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Example-based explanations are widely used in the effort to improve the interpretability of highly complex distributions. However, prototypes alone are rarely sufficient to represent the gist of the complexity. In order for users to construct better mental models and understand complex data distributions, we also need {\em criticism} to explain what are \textit{not} captured by prototypes. Motivated by the Bayesian model criticism framework, we develop \texttt{MMD-critic} which efficiently learns prototypes and criticism, designed to aid human interpretability. A human subject pilot study shows that the \texttt{MMD-critic} selects prototypes and criticism that are useful to facilitate human understanding and reasoning. We also evaluate the prototypes selected by \texttt{MMD-critic} via a nearest prototype classifier, showing competitive performance compared to baselines.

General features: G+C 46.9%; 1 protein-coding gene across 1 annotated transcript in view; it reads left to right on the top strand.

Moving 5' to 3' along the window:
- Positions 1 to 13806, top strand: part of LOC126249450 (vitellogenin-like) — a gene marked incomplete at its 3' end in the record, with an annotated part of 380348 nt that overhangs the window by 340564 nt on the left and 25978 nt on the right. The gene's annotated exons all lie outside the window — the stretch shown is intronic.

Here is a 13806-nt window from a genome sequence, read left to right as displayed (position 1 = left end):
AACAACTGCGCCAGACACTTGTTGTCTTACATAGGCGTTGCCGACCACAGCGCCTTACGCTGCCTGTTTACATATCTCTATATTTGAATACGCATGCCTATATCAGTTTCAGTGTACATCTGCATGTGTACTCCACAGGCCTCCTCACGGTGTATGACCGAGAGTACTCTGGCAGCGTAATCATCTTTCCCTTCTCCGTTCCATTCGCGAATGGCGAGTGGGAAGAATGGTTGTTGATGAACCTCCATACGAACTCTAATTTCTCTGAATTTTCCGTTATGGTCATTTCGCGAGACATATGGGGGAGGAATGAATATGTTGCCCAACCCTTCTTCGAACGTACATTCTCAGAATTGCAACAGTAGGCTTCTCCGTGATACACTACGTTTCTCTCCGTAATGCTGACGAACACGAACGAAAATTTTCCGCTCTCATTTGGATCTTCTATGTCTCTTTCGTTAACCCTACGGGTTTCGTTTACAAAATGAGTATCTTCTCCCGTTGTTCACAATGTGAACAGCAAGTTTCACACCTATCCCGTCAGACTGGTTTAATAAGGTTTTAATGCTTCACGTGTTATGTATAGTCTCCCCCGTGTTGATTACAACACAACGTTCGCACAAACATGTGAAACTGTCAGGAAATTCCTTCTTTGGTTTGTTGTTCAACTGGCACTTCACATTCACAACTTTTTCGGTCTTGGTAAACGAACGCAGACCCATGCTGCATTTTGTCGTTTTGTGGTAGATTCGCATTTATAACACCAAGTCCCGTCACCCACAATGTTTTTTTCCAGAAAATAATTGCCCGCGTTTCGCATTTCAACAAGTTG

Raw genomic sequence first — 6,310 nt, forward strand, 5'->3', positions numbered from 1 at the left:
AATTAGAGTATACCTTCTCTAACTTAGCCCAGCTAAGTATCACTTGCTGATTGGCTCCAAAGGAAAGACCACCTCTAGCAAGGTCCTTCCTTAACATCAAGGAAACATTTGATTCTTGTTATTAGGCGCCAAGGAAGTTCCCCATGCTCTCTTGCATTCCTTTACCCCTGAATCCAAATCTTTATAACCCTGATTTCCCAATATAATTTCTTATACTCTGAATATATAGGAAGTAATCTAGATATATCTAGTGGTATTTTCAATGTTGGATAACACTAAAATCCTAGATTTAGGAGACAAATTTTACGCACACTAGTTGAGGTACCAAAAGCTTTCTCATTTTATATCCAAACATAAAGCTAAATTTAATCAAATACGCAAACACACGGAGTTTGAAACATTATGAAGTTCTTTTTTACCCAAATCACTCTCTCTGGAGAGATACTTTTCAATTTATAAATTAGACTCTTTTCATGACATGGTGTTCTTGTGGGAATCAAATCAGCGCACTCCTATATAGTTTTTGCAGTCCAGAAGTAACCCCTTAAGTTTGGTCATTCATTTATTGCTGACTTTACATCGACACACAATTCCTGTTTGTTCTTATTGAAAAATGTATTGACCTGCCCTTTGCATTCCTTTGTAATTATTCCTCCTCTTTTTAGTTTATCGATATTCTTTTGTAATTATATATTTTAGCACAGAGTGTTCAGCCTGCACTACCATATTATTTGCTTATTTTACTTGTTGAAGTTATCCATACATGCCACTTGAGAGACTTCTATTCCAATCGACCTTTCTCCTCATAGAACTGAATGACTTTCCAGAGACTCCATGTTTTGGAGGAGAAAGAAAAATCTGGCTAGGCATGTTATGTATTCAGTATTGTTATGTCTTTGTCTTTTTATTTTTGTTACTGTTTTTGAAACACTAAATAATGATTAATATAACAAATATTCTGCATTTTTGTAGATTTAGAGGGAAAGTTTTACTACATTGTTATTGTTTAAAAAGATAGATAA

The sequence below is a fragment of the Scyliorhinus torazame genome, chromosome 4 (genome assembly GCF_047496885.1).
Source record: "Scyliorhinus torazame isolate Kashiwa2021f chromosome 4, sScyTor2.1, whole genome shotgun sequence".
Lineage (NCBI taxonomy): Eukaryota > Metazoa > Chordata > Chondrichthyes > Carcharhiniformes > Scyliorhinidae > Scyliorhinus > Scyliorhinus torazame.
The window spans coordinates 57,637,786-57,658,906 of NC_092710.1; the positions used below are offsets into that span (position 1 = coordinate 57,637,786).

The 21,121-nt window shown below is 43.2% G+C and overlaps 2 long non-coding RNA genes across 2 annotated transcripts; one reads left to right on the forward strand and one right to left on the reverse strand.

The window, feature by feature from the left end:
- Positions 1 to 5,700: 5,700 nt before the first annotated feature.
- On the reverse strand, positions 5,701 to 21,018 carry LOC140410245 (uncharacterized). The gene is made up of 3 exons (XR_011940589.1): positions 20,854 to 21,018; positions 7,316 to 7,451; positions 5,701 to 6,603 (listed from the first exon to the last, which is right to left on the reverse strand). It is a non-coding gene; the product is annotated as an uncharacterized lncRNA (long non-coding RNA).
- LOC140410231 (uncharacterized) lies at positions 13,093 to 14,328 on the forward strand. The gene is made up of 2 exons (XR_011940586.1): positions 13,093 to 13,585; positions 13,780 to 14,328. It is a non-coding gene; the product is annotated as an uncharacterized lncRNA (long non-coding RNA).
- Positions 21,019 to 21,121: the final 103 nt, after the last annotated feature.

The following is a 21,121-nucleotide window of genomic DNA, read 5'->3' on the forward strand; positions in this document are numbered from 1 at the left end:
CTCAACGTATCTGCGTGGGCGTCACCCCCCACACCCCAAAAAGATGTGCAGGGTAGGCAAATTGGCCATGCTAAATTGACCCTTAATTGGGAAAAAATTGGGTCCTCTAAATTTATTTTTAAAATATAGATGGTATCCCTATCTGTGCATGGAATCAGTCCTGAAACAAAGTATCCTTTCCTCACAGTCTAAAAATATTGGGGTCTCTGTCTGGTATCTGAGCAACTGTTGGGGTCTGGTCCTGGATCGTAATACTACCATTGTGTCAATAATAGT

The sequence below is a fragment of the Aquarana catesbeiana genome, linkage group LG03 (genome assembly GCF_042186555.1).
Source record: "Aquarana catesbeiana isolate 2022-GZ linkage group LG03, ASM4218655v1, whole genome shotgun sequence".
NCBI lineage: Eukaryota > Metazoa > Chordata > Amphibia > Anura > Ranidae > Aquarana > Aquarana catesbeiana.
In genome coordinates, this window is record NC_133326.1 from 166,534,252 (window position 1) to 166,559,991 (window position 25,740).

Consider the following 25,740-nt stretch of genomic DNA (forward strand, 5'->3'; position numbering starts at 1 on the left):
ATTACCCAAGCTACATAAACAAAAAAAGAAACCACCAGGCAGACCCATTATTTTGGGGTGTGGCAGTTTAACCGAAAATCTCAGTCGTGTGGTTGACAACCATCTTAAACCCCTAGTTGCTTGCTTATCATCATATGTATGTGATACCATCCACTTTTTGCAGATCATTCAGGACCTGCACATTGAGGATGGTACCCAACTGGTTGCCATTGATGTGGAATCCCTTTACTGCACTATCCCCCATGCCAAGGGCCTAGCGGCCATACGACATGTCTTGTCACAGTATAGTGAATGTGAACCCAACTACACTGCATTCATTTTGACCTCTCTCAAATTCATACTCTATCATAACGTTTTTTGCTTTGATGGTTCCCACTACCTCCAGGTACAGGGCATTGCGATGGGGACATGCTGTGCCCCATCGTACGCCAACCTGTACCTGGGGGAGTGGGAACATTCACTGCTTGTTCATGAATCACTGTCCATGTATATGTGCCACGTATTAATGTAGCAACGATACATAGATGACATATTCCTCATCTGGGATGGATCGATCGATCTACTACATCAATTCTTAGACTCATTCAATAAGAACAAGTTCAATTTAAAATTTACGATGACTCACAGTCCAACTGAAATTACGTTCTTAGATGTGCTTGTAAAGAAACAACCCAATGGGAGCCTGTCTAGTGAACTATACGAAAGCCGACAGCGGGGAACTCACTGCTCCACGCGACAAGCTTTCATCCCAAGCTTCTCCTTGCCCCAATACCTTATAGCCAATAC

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A model of associative memory is studied, which stores and reliably retrieves many more patterns than the number of neurons in the network. We propose a simple duality between this dense associative memory and neural networks commonly used in deep learning. On the associative memory side of this duality, a family of models that smoothly interpolates between two limiting cases can be constructed. One limit is referred to as the feature-matching mode of pattern recognition, and the other one as the prototype regime. On the deep learning side of the duality, this family corresponds to feedforward neural networks with one hidden layer and various activation functions, which transmit the activities of the visible neurons to the hidden layer. This family of activation functions includes logistics, rectified linear units, and rectified polynomials of higher degrees. The proposed duality makes it possible to apply energy-based intuition from associative memory to analyze computational properties of neural networks with unusual activation functions - the higher rectified polynomials which until now have not been used in deep learning. The utility of the dense memories is illustrated for two test cases: the logical gate XOR and the recognition of handwritten digits from the MNIST data set.